From Japan to Italy: Students eat up trip to Mediterranean
Stars and Stripes May 4, 2008
Ask 20 teens from Camp Zama in Japan what they liked best about spring break in Italy and you’ll get 20 different responses.
But the one thing they all agree upon? Gliding through Venice in a gondola was "the bomb." And a day without gelato would be hard to get through.
Their reasons for going were just as varied.
"The food, definitely, the food," said Erika Natal, 17, when asked why she signed on for the recent eight-day trip through Camp Zama Youth Services.
For Anastasia Rogers, 16, an aspiring designer and artist, it was all about art and fashion. Less specific but no less enthusiastic, Danielle Franklin, 17, said, "I thought it would be cool, the chance of a lifetime."
And there were once-in-a-lifetime experiences to be had. Such as sitting in St. Peter’s Square as Pope Benedict XVI addressed and blessed the crowd in six different languages. "Seeing the Pope and getting rosaries for my grandmothers and my family, that was the best," Daniel Dulay, 17, said about his visit to the Vatican City.
In Florence, gazing up at Michelangelo’s 17-foot marble sculpture of David was also quite an eye-opener. From "Who is David?," to "Where’s his fig leaf?" and "It’s sooooo detailed!", the lessons overlapped art and history, as well as the human anatomy.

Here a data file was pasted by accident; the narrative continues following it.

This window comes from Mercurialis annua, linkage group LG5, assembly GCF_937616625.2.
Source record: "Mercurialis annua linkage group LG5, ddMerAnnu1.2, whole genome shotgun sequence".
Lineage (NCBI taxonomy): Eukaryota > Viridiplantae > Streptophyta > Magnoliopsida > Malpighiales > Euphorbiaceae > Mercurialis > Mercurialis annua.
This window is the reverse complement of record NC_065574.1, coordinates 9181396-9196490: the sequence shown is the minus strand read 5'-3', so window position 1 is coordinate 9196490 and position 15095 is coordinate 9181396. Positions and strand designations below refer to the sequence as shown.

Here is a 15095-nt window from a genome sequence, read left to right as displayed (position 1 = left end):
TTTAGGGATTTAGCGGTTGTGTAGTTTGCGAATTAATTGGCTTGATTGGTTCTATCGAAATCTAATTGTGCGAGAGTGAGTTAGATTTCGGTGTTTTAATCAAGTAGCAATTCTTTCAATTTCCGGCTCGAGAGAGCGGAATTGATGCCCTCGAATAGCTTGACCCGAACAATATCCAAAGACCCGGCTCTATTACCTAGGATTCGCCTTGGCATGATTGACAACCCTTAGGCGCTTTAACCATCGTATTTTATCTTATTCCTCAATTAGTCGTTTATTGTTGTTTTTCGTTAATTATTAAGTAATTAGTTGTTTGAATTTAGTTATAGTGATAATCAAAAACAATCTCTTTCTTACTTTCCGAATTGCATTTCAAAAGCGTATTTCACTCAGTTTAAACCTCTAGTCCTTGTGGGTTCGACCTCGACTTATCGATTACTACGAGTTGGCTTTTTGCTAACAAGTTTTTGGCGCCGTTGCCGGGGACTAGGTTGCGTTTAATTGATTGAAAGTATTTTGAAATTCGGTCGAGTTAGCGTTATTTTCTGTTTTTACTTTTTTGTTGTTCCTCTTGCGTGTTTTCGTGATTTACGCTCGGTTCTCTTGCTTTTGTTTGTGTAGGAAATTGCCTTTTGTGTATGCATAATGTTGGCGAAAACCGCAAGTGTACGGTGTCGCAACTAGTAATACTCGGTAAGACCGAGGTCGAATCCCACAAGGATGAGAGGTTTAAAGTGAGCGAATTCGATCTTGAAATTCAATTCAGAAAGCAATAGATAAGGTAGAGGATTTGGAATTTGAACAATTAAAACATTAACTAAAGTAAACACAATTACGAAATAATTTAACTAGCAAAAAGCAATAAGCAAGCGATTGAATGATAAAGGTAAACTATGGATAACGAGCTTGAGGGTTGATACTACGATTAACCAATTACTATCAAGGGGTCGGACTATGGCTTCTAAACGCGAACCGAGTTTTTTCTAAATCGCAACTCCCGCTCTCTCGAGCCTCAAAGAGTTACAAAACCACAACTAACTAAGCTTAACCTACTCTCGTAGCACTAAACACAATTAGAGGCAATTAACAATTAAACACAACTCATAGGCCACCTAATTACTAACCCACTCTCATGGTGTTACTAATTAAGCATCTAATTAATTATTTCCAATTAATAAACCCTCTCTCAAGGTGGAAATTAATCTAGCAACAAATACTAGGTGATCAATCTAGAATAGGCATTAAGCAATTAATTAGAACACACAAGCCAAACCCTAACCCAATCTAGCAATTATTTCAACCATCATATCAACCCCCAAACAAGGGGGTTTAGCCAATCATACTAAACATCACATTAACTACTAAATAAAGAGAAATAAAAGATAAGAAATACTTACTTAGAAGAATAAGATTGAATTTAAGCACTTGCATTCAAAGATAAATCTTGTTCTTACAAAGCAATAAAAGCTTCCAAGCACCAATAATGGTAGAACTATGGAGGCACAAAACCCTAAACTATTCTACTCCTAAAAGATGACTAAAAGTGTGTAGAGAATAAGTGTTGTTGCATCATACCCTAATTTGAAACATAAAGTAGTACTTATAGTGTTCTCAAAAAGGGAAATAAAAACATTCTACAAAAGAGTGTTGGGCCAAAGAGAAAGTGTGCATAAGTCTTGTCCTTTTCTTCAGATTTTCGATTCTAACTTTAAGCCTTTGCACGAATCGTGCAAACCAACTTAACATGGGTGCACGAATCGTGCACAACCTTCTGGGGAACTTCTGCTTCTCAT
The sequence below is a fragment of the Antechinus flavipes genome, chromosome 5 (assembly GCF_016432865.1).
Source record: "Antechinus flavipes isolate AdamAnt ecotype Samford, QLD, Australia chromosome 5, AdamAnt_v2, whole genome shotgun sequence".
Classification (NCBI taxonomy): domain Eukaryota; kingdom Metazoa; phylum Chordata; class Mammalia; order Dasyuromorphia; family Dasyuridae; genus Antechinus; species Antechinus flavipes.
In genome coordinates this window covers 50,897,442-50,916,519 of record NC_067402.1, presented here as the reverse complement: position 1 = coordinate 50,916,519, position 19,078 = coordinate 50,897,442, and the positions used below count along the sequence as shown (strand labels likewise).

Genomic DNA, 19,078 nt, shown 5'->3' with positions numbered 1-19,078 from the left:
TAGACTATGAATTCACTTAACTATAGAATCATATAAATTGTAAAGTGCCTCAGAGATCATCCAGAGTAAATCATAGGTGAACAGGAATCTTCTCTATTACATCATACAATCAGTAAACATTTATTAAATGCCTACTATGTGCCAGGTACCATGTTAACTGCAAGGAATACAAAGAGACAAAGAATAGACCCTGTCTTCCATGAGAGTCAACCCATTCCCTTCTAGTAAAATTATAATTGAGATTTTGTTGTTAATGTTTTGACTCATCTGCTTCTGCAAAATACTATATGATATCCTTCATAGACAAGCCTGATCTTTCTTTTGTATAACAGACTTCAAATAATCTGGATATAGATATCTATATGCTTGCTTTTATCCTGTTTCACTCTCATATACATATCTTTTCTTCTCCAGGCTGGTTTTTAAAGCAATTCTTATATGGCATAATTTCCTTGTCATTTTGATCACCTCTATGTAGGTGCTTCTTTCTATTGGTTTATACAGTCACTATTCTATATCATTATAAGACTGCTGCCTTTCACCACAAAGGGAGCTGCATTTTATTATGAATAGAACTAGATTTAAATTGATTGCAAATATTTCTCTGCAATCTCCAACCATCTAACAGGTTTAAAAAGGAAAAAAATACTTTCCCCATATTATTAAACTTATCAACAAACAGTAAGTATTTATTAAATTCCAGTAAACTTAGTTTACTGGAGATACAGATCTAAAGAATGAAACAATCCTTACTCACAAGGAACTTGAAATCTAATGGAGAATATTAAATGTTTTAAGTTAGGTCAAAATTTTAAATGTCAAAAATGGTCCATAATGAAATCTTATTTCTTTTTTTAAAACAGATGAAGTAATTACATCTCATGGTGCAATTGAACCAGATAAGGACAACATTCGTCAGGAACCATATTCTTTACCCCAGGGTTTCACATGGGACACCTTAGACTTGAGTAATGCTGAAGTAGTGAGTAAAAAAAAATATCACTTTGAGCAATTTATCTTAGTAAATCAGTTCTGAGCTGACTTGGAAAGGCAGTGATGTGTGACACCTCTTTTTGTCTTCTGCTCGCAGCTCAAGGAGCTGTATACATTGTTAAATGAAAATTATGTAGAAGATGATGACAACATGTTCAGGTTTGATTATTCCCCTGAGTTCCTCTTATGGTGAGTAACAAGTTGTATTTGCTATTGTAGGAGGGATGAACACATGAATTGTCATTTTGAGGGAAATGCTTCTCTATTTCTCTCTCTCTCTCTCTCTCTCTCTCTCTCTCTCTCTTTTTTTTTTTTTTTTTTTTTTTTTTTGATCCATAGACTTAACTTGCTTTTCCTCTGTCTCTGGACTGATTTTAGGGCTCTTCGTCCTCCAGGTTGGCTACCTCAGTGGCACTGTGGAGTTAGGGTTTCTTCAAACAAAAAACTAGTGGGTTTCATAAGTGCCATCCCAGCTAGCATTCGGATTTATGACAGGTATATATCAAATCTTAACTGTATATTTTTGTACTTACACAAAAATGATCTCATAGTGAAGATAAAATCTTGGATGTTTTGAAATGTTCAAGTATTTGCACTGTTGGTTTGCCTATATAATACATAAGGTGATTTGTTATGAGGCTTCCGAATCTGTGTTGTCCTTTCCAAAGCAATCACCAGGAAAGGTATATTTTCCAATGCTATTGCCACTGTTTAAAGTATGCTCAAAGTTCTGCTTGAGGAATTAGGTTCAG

Mentally converting euros to dollars (about $1.58 to 1 euro) while bargaining with open market vendors in the piazzas was an exercise in math. Students shopped for deals on Italian leather purses, soccer jerseys, hoodies and decorative masks for the school’s masquerade prom in May.
And when it came to food, Italy was an entirely wonderful experience for most: pizza, pasta, risotto, prosciutto pannini (ham sandwiches), kebab wraps, cappuccino and the Italian version of Haagen-Dazs known as gelato. If anyone left the country hungry, it was by choice.
On a mission, Natal tried several plates of spaghetti carbonara before declaring a pizzeria in Florence the best. Rogers described her first tiramisu as "Creamy!" (or was that "dreamy") while Julia Kreag, 17, searched for lady fingers to take home so she could duplicate the dessert recipe. And Nick Jorgenson, 15, met his match in a 15-euro gelato that was way too "grande" to finish.
Four years ago, Camp Zama Keystone Club youth took a similar trip to Italy. "Kids said it was the best experience they’d ever had," said Chris McKibbin, Youth Center director for Camp Zama.
"We wanted to make it educational as well as fun," McKibbin said. "The kids learn about world history in school and they can now have a vivid experience in their minds. These are lifelong lesson trips."
Whether it was the gondola ride in Venice, meeting with David in Florence, holding up the leaning tower of Pisa, a stroll through the Colosseum in Rome, an audience with the Pope in Vatican City or exploring the ruins of Pompeii, each student’s Italian experience will certainly last a lifetime.
And for those lucky enough to have tossed a coin into the Trevi Fountain, let’s not rule out the possibility of a return trip soon. That is, if wishes really do come true.